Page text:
Defining Grantitude


Grantitude is a term that’s been coined by the grant writing community. There are a few different definitions floating around out there (check out #grantchat’s definition here, or SNF Writing Services definition here) but for this blog, I’m using the following: Grant-it-ude /noun/ a way of acknowledging or appreciating a generous funding given to an organization.

“She felt a deep sense of grantitude when the Gates Foundation awarded her a $1,000,000 grant for her organization’s work in the area of health care,”

Synonyms: grateful, thankful, appreciating others who support your work.


I look at grantitidue as a way of engaging funders into your organization’s work. Receiving funding is the first step in what can be a long-standing, symbiotic relationship. It’s more than saying thank you, it’s fostering a connection with funders who are supporting your organization’s mission and vision and making them understand how their financial contribution helps your organization run and how this in turn helps improve a social condition. You’ve already made this connection with the funder, otherwise you wouldn’t have received funding; the opportunity here is acknowledging and maintaining the connection.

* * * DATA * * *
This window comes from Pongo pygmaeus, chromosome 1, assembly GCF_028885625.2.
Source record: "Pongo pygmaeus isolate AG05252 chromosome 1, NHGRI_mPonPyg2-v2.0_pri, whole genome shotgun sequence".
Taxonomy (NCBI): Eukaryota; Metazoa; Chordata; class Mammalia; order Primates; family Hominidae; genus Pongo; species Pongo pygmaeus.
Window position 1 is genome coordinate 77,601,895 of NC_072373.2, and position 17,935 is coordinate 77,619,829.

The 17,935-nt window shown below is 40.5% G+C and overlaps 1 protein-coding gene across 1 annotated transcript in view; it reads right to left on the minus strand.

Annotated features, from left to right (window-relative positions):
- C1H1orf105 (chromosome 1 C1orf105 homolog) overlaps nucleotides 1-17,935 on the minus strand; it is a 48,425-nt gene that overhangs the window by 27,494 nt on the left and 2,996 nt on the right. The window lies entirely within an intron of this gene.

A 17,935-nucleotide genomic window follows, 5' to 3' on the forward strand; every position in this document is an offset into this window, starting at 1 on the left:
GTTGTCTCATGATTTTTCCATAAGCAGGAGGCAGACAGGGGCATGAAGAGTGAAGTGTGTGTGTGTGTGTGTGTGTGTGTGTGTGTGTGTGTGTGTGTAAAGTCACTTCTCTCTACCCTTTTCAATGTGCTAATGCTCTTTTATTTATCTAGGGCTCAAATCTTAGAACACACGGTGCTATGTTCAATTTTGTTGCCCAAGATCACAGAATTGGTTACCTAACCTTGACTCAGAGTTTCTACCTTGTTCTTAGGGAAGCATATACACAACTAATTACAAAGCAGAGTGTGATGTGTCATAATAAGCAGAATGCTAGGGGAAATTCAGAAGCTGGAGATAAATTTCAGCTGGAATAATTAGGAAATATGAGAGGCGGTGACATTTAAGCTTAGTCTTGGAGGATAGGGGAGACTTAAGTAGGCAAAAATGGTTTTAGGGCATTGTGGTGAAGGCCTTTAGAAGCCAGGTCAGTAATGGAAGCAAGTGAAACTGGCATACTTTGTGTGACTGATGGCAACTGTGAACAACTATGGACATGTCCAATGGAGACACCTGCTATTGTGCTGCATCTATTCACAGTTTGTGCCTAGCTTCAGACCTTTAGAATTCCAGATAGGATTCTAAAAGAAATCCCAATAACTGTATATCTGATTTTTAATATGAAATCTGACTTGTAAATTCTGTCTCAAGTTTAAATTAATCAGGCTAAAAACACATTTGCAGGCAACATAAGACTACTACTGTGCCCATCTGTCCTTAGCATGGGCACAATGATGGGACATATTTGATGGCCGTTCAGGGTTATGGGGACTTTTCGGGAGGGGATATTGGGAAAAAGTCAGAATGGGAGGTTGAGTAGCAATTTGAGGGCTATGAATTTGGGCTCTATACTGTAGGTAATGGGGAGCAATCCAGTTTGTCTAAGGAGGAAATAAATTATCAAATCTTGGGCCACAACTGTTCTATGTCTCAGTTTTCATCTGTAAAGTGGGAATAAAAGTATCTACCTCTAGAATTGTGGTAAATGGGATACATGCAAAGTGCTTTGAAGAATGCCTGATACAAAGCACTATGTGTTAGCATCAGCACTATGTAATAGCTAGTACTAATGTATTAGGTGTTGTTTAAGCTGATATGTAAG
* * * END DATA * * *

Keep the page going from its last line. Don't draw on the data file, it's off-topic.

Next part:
A couple of stories of the power of grantitude. First, there is a local company that makes small grants to area nonprofits. When you submit a request they review your application and record their decisions in a spiral notebook that is a record of everyone they’ve made a grant to, amount of the grant and the last column is a notes whether they’ve received a thank you note. If you didn’t send a thank you note, they will not make another award to your organization in the future and if you didn’t know about the spiral notebook keep track of grantitude you are left wondering why you’ve been rejected. On a more positive note, a local group I worked with one would have a student send a thank you note specifically outlining how the grant funded a program he/she participated in and how this program changed his/her life. The grantee organization also followed up with the foundation by sending annual reports, invitations to special events and included the granting organization on any press releases announcing new funding streams. The granting organization felt a connection, was informed and knowledgeable about the organization. The group has received annual awards from a foundation and created and sustained a meaningful relationship. The grantee organization has been highlighted in the foundation’s annual report, they’ve spoken to the foundation’s board of trustees and there is a clear deep appreciation and understanding of each other’s organizations and how to work together to support each other’s vision for social change.


Grantitude starts the minute you receive the grant and can continue on as long as you maintain a connection with your funder. Grantitude is a great opportunity to include participants and board members to show their appreciation for the funding and extending the relationship between grantor and grantee from a financial relationship to a true partnership.

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